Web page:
January 8, 2018

Why Probiotic Beauty Products Are Great For Your Skin

Thanks to all those yogurt commercials, you’re probably aware that probiotics are good for you. But you might not know that they also happen to be very good for your skin, too. “In my gastroenterology practice at NYU, I saw that when patients were taking probiotics for a variety of digestive health reasons, they saw changes in their skin as well,” says Dr. Roshini Raj, Associate Professor of Medicine at the NYU School of Medicine. “It was a rare aha moment. About four years ago we started seeing robust research on probiotics and overall skin health. It was such an exciting discovery and a revolutionary change in the way we are treating our skin.” That’s why Dr. Raj co-founded Tula, a probiotic skincare line that she helped develop. Appropriately, “Tula” means “balance” in Sanskrit. “It’s the perfect name because we are all about helping people achieve balance in skincare and an overall healthy lifestyle,” she says. “We are approaching beauty from a different perspective. As a gastroenterologist, I know how important internal health is for skin health.”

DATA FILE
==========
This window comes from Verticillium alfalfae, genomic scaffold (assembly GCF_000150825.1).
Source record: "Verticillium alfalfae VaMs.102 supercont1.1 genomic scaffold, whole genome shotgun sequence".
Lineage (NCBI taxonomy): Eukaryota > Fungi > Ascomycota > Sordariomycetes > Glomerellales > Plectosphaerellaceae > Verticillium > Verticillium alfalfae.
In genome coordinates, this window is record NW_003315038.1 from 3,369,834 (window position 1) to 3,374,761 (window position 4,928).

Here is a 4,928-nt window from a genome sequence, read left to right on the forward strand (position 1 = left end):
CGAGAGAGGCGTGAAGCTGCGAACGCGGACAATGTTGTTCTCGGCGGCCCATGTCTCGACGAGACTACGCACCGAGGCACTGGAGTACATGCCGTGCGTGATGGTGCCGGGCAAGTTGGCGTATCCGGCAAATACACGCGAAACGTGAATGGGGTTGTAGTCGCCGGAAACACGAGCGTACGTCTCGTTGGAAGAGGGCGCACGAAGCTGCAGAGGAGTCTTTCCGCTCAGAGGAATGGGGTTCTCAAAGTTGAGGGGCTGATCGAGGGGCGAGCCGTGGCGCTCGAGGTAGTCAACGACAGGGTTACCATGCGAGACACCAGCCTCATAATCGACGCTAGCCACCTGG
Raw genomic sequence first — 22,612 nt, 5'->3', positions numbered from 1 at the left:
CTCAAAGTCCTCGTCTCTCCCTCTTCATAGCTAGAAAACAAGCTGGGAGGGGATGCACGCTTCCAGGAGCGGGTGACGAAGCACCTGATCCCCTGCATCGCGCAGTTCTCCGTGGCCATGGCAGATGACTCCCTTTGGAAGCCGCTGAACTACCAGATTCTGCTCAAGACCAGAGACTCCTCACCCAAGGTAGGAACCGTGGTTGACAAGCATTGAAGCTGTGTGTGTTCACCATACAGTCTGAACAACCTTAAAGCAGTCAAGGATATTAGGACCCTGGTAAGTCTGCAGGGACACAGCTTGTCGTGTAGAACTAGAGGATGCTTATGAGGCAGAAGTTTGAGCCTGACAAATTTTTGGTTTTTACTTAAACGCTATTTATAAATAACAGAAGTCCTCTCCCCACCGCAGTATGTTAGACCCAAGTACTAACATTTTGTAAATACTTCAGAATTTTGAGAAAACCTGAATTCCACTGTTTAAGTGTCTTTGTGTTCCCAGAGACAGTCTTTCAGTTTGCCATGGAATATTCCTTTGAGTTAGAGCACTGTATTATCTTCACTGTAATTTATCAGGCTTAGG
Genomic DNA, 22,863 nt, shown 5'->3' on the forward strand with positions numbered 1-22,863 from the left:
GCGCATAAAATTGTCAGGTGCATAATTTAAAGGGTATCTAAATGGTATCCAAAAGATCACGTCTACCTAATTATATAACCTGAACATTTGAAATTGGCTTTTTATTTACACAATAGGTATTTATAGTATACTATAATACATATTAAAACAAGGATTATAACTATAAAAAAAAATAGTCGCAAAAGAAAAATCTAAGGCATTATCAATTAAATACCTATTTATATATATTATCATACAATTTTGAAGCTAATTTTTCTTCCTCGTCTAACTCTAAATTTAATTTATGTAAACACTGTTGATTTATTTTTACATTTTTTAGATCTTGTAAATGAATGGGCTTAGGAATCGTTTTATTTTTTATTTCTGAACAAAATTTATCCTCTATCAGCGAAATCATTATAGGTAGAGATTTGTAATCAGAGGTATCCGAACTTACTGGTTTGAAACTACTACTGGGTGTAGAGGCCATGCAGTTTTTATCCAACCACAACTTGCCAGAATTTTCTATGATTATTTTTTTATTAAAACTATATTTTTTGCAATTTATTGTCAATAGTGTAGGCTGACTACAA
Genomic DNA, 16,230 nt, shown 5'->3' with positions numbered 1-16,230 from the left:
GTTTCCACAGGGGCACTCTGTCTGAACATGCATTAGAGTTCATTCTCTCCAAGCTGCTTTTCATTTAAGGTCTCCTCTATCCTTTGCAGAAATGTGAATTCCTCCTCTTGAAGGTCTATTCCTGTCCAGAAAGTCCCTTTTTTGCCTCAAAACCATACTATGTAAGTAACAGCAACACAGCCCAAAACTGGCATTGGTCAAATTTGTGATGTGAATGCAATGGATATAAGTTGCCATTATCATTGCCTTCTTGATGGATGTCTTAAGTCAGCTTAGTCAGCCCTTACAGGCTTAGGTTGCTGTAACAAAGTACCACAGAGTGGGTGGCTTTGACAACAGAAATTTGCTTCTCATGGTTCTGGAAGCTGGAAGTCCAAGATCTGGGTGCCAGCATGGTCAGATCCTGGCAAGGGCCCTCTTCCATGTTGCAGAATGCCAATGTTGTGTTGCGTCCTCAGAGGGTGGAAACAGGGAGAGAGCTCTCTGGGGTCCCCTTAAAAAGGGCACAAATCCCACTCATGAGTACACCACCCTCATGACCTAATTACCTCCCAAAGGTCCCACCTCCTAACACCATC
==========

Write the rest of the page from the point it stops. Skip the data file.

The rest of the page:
In case you’re a little fuzzy on the topic, probiotics are microorganisms that deliver health benefits when consumed or, in the case of beauty, applied topically on the skin. “Breathtaking science is emerging showing how the gut, brain and skin are connected with microbiome, which support our health and share a mutually beneficial relationship with our bodies,” says NYC Dermatologist Dr. Whitney Bowe, author of The Beauty of Dirty Skin. “When you apply probiotics topically, they act as a physical shield like a barrier, blocking harmful microbes from causing inflammation or infection. People who struggle with acne or rosacea, their immune systems recognize certain microscopic organisms as being foreign invaders and their bodies mount an immune reaction, but if you have probiotics on your skin, then the probiotics protect you from those triggers. Applying probiotics topically also produces antimicrobial peptides, which act like natural antibiotics that kill off harmful bugs—we’re especially exposed to those during winter.”

That’s not all applying probiotics topically can do for your skin. They can also soothe inflammation, guard against oxidative stress and free radicals, and protect your skin from the dangers and anti-aging effects of pollution, including fine lines and dark spots. “There are actually specific probiotics strains that have been shown to promote ceramide production, which are healthy lipids naturally found in skin that trap moisture and strengthens the skin barrier,” Dr. Bowe says. “There is a lot of science emerging that certain strains taken orally and applied topically can hydrate the skin.”